Who We Have Lost

I was thinking to myself that I’d made a mistake. I can’t do this. I can’t sit here and keep writing about each boy that falls. His name, his family. It hits too close to home, too close to the deepest fears I bury deep within. It’s enough that my son is down there – others can write it. Others who have been to war and know how to deal with this more calmly; mothers whose sons finished their service – who know you can survive these three years, that your sons can go to war and still come back whole in body and mind.

I haven’t spoken to Elie since Saturday night. Each day that passes is so much worse than the day before. I have this ridiculous idea that the army should announce a 10-minute break. No fighting, no shooting – everyone, real quick – call your mother. All those nations and politicians around the world who are demanding a ceasefire – let’s start with a 10-minute, call-your-mother break!

I can’t fight; I can’t shoot … I can barely touch Elie’s M16 when he brings it home. But I can write…and I can do this. I can look at the names and the ages and get through this. They’ve given their lives – I owe them this tribute. It is something that I believe is unique about Israel. We cannot just let them go. In most cases, we were not blessed enough to have known them in life and so we need to hear about them. We need, we want to help their families and we can only do that by listening as they tell us. They sacrificed all for us; the least we can do is listen now, understand how great is their loss. Later, we’ll thank them; later, we’ll tell them that we exist as a country because of men like their sons. Today, the words are theirs, not ours.

Capt. Yehonatan Netanel, 26, is survived by his wife Tziona and their 3-month-old daughter Maayan, as well as his parents and three siblings. Yehonatan, known as Yoni, grew up in Jerusalem, studied in the Yeshivat Merkaz HaRav high school and the pre-military yeshiva in Eli, and became an IDF paratroopers company commander. He had a fellow officer from Ashkelon, and when they met before he went out to battle, Yoni told him, ‘Kassams are falling on you, and we’re coming to solve the problem.’ It was clear to him that that was what had to be done. A year and a half ago, Yoni was awarded his brigade’s top prize for excellence. According to his father, “When his commander asked him if he wasn’t afraid, Yoni said, ‘This is what we have been waiting for the whole time.’ Yoni’s wife, Ziona said, “On Thursday I met him in the Negev and asked Yoni if this would be our last meeting. He was dancing, happy. I told him to be serious. He said it will be alright. I asked him if he was afraid, he said “Nothing’s going to happen to me”…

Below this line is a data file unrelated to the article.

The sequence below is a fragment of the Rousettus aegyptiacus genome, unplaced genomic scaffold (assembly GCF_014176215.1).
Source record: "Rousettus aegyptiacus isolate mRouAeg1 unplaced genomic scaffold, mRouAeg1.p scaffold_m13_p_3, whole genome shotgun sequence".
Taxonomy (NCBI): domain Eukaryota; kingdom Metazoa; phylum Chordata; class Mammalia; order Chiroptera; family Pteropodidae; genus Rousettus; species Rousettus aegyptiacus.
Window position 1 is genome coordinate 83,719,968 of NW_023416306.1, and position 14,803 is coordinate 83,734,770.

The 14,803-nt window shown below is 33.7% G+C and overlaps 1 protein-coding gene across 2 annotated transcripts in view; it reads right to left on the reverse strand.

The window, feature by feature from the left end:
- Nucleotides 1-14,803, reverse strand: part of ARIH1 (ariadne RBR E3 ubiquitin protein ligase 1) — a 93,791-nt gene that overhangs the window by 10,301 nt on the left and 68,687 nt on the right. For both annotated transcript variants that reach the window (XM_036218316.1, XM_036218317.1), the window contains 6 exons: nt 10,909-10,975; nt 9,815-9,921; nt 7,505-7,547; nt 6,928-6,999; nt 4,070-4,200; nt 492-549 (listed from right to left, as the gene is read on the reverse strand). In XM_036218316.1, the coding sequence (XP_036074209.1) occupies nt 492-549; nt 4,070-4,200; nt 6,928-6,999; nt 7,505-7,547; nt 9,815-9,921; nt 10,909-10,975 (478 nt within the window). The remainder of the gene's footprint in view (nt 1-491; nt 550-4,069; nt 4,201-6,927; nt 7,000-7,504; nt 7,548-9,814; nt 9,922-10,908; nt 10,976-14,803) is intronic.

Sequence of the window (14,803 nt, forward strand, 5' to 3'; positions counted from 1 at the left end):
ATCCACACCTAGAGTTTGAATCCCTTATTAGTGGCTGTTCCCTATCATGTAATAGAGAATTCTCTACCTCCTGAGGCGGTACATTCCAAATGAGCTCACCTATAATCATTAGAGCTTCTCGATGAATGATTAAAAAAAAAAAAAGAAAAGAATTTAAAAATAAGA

Yoni sent a message to his wife a few hours before he was killed telling her that everything was all right and now, for her and for her little daughter, nothing is right. And yet, she expressed her gratitude that Yoni had left her with their daughter, Maayan. There must be comfort in having that, knowing that he leaves behind that precious part of himself.

Maj. Dagan Vertman is survived by his parents, three brothers and a sister. He was a “man of Torah [who] believed in the future, the strength and the uniqueness of the Nation of Israel,” said those who knew him. He studied in local schools in the Binyamin (Shomron) towns of Maaleh Michmas and Ofrah, then in the Merkaz HaRav high school, and later in Yeshivot Or Etzion and Har HaMor. He ultimately became a company commander, took off for two years to study in yeshiva, and was drafted for the current war ten days ago. Some three months ago, 32-year-old Dagan Vertman completed his position as the Golani Division’s 13th company commander and began his studies. The first few months went as expected, and Vertman excelled in his studies. When Operation Cast Lead was launched about a week-and-a-half ago, Dagan returned to the brigade and told the company commander, “If you’re going in then I’m going in with you.”

Dagan showed his love of country and his dedication. He went in with his unit, but he didn’t come out and now his family and friends have to live without him.